The 1908 AWWA standards employed a system of class designations applied to specific wall thicknesses in diameters 4" through 84" inclusive for a range of hydraulic heads. The most common of these classes were A, B, C and D for 100-, 200-, 300- and 400-feet hydraulic head, respectively. The design was based on a variation of the Brackett formula by J. T. Fanning and included a variation in the outside diameter for the different classes of pipe. The basic design of pipe with a different outside diameter for each class was followed in modern specifications until the 1961 revisions. The general acceptance by the water works industry of the standardized mechanical joint necessitated a universal outside diameter for cast iron pipe.
AWWA revised their standards in 1939 to incorporate a new method of designing cast iron pressure pipe. This new method was published as ANSI A21.1. The A21.1 method of determining the required thickness of cast iron pipe took into consideration trench load and internal pressure in combination. Trench load consists of the earth load on the pipe plus any transient load resulting from traffic over the trench; internal pressure consists of the design working pressure plus an additional allowance for surge pressure. Laying conditions and properties of the iron in the pipe are also factors involved in the design. Additions for casting tolerance are included in the design thickness. With the advent of ductile iron pipe and its flexibility, this additive method of design became obsolete. As noted in the following paragraph, ductile iron design employs flexible conduit principles since the internal pressure relieves the external load.
Actually, the first standard covering centrifugally cast pipe was issued by the U.S. government in 1927, and was known as the Federal Specification No. 537. In July 1931, the specification was revised to include pipe cast centrifugally in sand-lined molds, pipe cast centrifugally in metal molds, and pit cast pipe. This specification has been modified several times and is now basically the same as ANSI/AWWA Standards.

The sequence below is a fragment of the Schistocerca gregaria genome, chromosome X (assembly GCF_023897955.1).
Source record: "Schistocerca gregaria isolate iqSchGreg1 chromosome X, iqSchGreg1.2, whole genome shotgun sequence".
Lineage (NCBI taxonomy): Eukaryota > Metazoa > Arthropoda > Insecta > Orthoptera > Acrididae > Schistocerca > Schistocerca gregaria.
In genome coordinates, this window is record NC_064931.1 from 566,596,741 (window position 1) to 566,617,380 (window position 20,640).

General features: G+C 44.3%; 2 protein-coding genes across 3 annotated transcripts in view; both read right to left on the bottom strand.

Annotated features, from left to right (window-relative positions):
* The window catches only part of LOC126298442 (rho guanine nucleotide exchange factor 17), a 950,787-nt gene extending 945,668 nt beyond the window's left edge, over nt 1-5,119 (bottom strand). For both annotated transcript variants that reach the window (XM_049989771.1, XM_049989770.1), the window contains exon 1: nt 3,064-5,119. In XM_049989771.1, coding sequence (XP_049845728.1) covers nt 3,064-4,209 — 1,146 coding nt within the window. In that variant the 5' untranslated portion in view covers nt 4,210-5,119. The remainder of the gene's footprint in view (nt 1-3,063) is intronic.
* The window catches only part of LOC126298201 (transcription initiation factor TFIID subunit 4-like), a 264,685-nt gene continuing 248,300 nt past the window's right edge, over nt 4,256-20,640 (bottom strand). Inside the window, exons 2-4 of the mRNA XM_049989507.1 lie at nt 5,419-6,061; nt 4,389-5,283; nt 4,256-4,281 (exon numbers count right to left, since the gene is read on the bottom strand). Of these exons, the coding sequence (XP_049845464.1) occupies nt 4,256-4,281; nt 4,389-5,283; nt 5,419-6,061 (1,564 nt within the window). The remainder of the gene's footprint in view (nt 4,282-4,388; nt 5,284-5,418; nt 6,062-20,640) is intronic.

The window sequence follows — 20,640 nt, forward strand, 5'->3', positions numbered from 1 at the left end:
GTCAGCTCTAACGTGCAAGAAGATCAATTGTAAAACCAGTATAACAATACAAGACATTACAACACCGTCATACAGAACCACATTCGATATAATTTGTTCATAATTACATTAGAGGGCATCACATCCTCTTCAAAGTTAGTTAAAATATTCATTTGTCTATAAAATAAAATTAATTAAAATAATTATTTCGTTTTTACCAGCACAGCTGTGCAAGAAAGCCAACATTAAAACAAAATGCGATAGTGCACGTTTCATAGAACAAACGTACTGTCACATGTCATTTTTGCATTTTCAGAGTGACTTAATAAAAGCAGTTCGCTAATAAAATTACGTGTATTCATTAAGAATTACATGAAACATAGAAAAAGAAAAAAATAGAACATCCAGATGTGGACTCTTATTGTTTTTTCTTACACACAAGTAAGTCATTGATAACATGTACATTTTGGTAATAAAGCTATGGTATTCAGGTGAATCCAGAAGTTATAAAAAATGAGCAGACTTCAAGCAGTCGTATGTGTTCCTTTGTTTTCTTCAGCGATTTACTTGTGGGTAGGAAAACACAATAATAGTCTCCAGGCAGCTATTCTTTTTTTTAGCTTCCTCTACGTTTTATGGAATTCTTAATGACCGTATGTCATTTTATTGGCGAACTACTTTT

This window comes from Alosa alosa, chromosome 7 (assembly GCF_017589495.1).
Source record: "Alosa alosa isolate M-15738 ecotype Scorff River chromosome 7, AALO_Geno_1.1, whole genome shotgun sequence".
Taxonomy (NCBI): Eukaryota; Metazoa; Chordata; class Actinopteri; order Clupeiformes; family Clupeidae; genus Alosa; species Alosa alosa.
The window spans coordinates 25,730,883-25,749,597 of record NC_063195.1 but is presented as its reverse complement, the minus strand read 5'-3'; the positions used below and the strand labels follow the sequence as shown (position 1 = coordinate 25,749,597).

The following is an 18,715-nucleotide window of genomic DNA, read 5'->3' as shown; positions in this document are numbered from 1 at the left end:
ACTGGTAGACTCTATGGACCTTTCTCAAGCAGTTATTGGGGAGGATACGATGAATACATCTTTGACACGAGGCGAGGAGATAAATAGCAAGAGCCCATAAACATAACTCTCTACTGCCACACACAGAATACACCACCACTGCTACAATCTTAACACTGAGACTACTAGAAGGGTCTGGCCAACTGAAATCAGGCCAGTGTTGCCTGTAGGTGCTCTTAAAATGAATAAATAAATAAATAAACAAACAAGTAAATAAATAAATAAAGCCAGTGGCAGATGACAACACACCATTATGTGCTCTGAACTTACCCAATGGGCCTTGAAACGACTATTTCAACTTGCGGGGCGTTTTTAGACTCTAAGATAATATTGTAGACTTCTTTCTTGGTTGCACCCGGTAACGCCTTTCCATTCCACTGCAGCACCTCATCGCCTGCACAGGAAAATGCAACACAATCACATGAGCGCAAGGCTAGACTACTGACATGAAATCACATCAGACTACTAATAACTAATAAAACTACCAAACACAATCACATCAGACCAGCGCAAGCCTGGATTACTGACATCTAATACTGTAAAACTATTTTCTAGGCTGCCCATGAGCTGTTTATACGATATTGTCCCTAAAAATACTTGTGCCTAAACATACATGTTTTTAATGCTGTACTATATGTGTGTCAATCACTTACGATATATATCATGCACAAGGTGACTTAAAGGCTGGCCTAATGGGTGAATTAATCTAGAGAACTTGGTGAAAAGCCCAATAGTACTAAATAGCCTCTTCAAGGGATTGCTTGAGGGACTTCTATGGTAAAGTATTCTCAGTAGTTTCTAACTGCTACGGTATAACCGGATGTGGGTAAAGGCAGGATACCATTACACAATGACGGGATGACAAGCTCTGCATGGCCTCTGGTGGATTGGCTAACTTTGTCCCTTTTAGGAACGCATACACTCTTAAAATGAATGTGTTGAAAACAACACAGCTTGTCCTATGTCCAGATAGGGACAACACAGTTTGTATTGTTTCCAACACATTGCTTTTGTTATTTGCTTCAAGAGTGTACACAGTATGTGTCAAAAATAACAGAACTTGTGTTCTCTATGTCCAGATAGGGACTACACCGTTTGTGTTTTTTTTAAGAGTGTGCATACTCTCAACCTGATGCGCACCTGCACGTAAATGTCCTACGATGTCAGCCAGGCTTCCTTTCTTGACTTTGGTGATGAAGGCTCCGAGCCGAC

Development of ductile iron in the 1950s initiated research into design of ductile iron pipe to take advantage of the superior flexibility, strength, toughness, impact resistance and corrosion resistance of this new metal. The A21 Committee issued the ANSI A21.50 (AWWA H3-65) and ANSI A21.51 (AWWA C151) Standards for ductile iron pipe in 1965. The work of Prof. M. G. Spangler and others at Iowa State University on flexible conduit is the basis for principles that have been applied extensively by the designers of flexible underground pipe. The design principles and procedures for ductile iron pipe that were included in the ANSI Standard A21.50 (AWWA C150) were verified by actual trench tests at AMERICAN and by tests conducted by various researchers. AMERICAN’s technical director, Dr. Ed Sears, was instrumental in these developments.
Continued research on ductile iron pipe reflects through these updated standards the advancements in metallurgical technology and manufacturing skills. Furthermore, the quality of AMERICAN’s products and conformance to appropriate specifications are assured by the British Standards Institute’s certification that AMERICAN’s quality system complies with ISO 9001 Quality Management System Standard.
AMERICAN also subscribes to NSF’s listing program for products under ANSI/NSF Standard 61—Drinking Water System Components—Health Effects. Check with AMERICAN for current listing of our products.
Standards Applicable to AMERICAN Pipe and Fittings
Throughout this website, Standards may be referred to as listed below or by only the ANSI, AWWA, ASTM, NSF, ASME, etc. numbering.
|Ductile Iron Pipe for Water and Other Liquids||Standards|
|4" through 64"||ANSI/AWWA C150/A21.50|
|Ductile Iron Gravity Sewer Pipe||Standards|
|4" through 64"||ASTM A746|
|Ductile Iron Culvert Pipe||Standards|
|14" through 64"||ASTM A716|
|Ductile and Gray Iron Fittings for Water and Other Liquids||Standards|
|4" through 48"||ANSI/AWWA C110/A21.10|
|Ductile Iron Compact Fittings||Standards|
|4" through 64"||ANSI/AWWA C153/A21.53|
|4" through 64"||ANSI/AWWA C115/A21.15|
|Coatings and Linings||Standards|
|Cement Lining||ANSI/AWWA C104/A21.4|
|Fusion-Bonded Epoxy||ANSI/AWWA C116/A21.16|
|Ceramic Epoxy Lining||PROTECTO 401|
|Coal Tar Epoxy Lining||PROTECTO 401|
|Polyethylene Encasement||ANSI/AWWA C105/A21.5|
|Joints — Pipe and Fittings||Standards|
|Grooved and Shouldered||AWWA C606|
Other joints shown in this section are AMERICAN design.